If data center management is your thing, you know what a headache it can be to try to keep up with everything that is really happening on your servers. IT monitoring software is prevalent. Which applications are running where? How much traffic are they really generating? Can you seriously lockdown security and still keep everyone up and running with the tools they need every day? And can you really see what is going on without pouring over tons of data?
It has to be a manageable operation. With the amount of data that passes through the servers every day, it would be an overwhelming task to sift through all of that data to find the information that your need, especially when it comes to possible intrusions or other security issues.
The Usual Flow Data is Great, But…
Machine learning is now being applied to the data center environment in order to improve the visibility into the realities of the server environment. Instead of using the customary packet sampling techniques, IT monitoring software that uses machine learning sifts through ALL packets. Normally, this would place a remarkable burden on the servers; however, the only information that is collected is the header, leaving the rest of the packet untouched. The rest of the packet remains intact, also serving to protect encrypted data as well.
One of the unique aspects of this type of collection and analysis is that it is done in two places – the header is captured on the network, and the analysis is performed at the server level. The server will know which application dependencies to map. Does it create big data? Of course. But it is the machine-learning in the system that brings the two scenarios together to allow the necessary visibility into the data center, matching the headers to the dependency maps and returns packet travel, protocols, applications, etc.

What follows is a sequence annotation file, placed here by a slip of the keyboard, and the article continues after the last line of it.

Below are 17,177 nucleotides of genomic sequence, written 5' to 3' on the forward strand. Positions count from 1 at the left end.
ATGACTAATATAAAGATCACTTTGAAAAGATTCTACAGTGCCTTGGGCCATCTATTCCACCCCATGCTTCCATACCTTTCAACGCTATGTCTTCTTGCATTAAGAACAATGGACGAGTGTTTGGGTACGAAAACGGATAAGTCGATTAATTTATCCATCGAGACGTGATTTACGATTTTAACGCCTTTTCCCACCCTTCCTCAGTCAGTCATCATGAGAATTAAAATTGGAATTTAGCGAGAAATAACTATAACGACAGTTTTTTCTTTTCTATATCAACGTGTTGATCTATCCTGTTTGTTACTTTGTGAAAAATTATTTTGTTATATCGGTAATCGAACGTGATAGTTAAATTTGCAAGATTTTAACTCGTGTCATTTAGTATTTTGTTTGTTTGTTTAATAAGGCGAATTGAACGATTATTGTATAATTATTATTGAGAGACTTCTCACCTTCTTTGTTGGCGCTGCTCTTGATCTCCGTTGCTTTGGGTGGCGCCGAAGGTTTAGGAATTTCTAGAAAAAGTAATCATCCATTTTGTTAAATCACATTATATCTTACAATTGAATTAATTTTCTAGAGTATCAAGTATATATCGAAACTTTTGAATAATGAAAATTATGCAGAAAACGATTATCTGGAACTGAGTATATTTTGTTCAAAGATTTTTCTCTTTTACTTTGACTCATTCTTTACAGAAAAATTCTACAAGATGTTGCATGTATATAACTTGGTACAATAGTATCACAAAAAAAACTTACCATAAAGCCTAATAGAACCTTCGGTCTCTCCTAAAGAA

What Else Can I Do With Machine Learning?
Machine learning is promising to be useful for migration planning, using dependency mapping to find servers that are no longer being used (and can therefore be re-purposed). One of the more interesting advantages of IT monitoring software that incorporates machine learning is to determine any adverse affects on applications once any changes to the network security policies are made. Those are a few of the capabilities that machine learning is proving; the coming year may bring physical infrastructure discovery, and/or further security features. To learn more about machine learning, check out this free lecture from Stanford:
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